Due to the limitation of the maximum length of the USB cable, we need to find a way to extend USB signal when the distance between devices is too far away. USB extenders, passive USB cables, and active USB cables all allow us to reach much longer distances without signal loss.
What are they? And how to choose them? This blog will give you the answer.
Max. Data Transfer Rate & Cable Length Limits:
|USB Specification||Max. Data Transfer Rate||Recommended Cable Length|
|USB 1.0 (Full Speed)||12 Mb/s||3 m (9 ft.)|
|USB 2.0 (High Speed)||480 Mb/s||5 m (16 ft.)|
|USB 3.2 Gen 1||5 Gb/s||2-3 m (6-9 ft.)|
|USB 3.2 Gen 2||10 Gb/s||3 m (9 ft.)|
|USB 3.2 Gen 2×2 (USB-C only)||20 Gb/s||3 m (9 ft.)|
|USB4 (USB-C only)||40 Gb/s||0.8 m (31 ins)|
The USB standard was first designed to link desktop computers to peripherals including storage devices, mouse, printers, and keyboards. Devices were often close together. Today’s USB cables are used for a variety of purposes outside of the desktop.
For instance, connecting a laptop’s USB-C connection to a wall-mounted display 30 feet distant or a camera in a hallway to a computer in an office is commonplace. With certain cables and extenders, USB connections can now be extended.
Let’s examine USB cable length restrictions in more detail and discover ways to prolong a USB connection without reducing signal strength.
Why Are USB Cables Limited in Length?
A USB host waits for a response before transmitting the next “packet” of data to a device connected by a USB cable. It sends the packet again if there is no answer.
The amount of time the USB host has to transmit and receive data packets decreases as the data transfer rate increases. High data transfer rates often demand a shorter connection since the further the signal must travel, the more probable it is to experience an error known as a “late collision.”
The conductivity of copper itself also places a limit on the maximum length of USB cables. A signal loses some intensity as it moves across a copper wire. Attenuation, also known as signal loss, is quantified in decibels (dB) per foot or meter. The signal loss increases with distance until it reaches the point where the receiver is unable to recognize or comprehend the signal. By using a wider gauge, well-insulated USB cable, signal loss can be minimized.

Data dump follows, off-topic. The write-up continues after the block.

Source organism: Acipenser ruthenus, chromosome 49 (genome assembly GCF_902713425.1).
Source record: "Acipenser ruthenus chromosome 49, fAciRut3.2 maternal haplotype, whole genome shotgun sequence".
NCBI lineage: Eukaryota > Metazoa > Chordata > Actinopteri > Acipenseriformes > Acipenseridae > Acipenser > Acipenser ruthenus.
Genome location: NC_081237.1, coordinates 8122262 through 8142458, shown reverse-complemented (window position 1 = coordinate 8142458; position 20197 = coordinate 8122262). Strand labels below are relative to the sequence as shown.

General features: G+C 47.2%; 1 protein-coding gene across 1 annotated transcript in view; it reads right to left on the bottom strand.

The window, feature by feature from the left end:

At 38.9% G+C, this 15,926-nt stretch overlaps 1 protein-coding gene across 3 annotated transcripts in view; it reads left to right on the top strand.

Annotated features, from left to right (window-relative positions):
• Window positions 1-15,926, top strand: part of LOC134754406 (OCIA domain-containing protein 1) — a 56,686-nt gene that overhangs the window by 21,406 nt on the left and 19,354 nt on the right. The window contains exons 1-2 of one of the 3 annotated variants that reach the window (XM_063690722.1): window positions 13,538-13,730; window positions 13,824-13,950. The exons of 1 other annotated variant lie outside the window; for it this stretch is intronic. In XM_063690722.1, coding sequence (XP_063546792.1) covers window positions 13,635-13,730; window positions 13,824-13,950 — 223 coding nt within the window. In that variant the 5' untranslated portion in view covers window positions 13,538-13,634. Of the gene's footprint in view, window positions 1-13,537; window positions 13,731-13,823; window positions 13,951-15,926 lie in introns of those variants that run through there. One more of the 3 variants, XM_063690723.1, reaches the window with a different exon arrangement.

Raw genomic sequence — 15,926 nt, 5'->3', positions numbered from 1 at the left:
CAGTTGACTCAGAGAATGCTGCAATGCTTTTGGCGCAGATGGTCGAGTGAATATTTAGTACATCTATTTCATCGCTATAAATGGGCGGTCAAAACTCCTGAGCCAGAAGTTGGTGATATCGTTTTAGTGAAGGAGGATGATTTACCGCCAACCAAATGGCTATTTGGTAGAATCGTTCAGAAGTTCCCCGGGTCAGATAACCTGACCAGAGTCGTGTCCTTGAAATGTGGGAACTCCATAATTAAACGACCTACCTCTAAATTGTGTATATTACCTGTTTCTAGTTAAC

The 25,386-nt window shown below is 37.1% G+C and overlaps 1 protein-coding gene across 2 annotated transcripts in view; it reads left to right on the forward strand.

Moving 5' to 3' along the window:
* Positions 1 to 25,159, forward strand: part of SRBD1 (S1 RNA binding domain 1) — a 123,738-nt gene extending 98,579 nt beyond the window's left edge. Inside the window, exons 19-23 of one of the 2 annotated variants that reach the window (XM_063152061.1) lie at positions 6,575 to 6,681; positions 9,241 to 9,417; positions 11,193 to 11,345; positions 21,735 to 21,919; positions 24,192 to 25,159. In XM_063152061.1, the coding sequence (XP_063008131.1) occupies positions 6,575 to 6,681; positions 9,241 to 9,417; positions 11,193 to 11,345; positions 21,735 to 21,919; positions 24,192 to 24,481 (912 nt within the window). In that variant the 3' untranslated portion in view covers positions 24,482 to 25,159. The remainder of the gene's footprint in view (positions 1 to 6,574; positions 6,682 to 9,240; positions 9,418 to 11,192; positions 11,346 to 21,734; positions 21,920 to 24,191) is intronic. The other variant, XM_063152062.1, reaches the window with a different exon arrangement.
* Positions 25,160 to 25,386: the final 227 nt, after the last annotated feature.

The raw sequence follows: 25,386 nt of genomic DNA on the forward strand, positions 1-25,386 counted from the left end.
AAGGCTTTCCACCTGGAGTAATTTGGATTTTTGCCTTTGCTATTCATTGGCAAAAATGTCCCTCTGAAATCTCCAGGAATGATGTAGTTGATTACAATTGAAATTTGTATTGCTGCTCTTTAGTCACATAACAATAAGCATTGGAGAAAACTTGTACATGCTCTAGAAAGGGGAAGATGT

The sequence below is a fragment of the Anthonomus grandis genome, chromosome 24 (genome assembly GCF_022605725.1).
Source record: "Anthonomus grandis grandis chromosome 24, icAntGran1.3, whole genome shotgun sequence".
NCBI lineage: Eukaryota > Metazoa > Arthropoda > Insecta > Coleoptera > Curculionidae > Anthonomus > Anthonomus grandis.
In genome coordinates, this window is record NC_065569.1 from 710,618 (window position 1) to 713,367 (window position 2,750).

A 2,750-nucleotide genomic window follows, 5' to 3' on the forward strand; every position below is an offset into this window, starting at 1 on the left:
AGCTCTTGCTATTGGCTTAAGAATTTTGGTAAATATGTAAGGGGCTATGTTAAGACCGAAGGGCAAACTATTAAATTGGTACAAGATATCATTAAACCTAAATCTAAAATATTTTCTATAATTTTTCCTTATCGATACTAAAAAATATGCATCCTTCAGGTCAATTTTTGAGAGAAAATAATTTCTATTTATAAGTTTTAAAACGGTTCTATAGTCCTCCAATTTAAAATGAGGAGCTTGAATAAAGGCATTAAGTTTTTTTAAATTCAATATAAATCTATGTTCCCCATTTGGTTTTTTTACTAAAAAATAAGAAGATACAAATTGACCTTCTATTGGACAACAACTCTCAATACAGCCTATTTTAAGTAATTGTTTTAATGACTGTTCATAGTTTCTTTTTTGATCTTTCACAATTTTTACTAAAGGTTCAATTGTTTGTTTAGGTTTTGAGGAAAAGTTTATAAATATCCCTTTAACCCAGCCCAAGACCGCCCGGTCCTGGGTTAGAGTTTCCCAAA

Noise is also a problem with copper cabling. For instance, excessively close cable runs to light fixtures or power wires may add noise to the signal, which lowers the signal’s quality rather than its strength. Strategies for reducing the impacts of signal distortion are part of communication protocols like USB.
Extend USB Signal with Passive Cables
A simple cable arrangement with a USB connector on each end is known as a passive cable. Passive cables are subject to the attenuation and noise issues mentioned above since there is no attempt to amplify or regenerate the signal.
However, passive cables that are typically designed for more than the maximum distance recommended will have thicker cables and better shielding, which can help USB signals extend a bit further than “standard” cables.
Extend USB Signal with Active Cables
Data may be carried across greater distances with active cables because they have circuitry that regenerates the signal, typically at the receiving end. Although longer connections may have the option of an additional AC adapter or USB-A connector to guarantee the signal booster has enough power, active cables usually are “bus powered.” As long as each transceiver in the chain has access to power, active cables can be daisy-chained.
Extend USB Signal with USB Extenders
In reality, a USB over Cat5 or Cat6 extender is a single port hub. The USB signal is converted into Ethernet, transmitted through an ordinary category cable, and then converted back to USB at the other end.
If you are looking for a cost-effective USB extender, AV Access U2EX50 is the one you can’t miss. It can connect 4 USB devices(such as a keyboard, mouse, and webcam) and extend the USB 2.0 signal up to 60 meters/196 feet.
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